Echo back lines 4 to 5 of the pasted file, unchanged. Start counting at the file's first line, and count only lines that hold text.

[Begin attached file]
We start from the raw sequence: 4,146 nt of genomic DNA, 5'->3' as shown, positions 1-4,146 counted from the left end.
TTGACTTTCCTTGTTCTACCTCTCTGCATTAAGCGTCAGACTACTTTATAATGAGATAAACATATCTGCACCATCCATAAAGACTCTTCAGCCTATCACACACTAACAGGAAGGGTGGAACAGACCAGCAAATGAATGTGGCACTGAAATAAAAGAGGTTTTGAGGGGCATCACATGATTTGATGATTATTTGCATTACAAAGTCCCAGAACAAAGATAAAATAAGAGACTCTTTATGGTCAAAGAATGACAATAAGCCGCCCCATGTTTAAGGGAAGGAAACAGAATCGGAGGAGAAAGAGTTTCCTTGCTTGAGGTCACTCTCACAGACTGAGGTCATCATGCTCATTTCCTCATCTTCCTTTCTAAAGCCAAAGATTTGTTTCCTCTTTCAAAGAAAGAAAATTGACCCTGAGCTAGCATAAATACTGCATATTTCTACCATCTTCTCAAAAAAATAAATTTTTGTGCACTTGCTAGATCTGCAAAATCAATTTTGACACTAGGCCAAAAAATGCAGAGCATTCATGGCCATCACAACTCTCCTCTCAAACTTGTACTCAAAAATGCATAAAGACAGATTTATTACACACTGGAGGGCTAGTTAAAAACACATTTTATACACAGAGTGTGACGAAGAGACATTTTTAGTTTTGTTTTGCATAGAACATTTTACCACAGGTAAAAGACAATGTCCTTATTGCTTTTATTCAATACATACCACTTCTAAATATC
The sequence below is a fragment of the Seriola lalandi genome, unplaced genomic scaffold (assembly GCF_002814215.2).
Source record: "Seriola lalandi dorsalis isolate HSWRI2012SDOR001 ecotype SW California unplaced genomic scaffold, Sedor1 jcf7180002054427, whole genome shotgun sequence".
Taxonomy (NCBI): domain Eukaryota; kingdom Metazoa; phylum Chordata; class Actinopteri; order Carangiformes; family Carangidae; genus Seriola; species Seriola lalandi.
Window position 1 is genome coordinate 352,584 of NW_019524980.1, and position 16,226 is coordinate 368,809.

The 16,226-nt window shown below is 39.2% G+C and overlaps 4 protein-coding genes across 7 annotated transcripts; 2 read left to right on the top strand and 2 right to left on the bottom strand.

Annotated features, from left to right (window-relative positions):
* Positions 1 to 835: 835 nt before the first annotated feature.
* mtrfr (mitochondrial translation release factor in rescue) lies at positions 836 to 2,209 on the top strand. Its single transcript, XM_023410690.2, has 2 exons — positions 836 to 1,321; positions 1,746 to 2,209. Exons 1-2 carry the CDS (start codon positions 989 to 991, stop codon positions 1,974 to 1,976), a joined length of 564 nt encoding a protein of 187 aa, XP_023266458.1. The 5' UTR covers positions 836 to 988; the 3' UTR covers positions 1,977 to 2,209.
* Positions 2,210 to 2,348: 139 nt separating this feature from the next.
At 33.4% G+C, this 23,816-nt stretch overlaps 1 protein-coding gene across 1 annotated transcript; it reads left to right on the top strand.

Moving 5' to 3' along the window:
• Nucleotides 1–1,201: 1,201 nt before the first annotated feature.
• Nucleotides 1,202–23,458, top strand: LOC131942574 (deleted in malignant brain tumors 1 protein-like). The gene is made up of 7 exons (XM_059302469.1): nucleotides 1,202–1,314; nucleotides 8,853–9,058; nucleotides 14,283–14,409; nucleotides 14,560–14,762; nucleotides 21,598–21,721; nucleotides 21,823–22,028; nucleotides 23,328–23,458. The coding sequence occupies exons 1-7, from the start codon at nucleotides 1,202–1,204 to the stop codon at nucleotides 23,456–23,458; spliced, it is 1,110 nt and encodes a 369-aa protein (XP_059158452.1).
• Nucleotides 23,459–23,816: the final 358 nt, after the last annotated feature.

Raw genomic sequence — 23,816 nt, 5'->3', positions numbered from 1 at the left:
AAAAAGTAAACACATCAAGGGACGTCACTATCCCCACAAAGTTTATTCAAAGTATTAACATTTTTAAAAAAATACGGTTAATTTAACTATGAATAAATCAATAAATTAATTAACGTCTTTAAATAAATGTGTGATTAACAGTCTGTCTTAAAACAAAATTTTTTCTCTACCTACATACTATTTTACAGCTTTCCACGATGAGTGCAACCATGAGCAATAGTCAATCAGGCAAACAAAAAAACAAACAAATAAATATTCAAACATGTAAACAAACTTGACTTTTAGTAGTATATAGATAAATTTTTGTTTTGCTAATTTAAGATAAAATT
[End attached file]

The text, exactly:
Source record: "Seriola lalandi dorsalis isolate HSWRI2012SDOR001 ecotype SW California unplaced genomic scaffold, Sedor1 jcf7180002054427, whole genome shotgun sequence".
Taxonomy (NCBI): domain Eukaryota; kingdom Metazoa; phylum Chordata; class Actinopteri; order Carangiformes; family Carangidae; genus Seriola; species Seriola lalandi.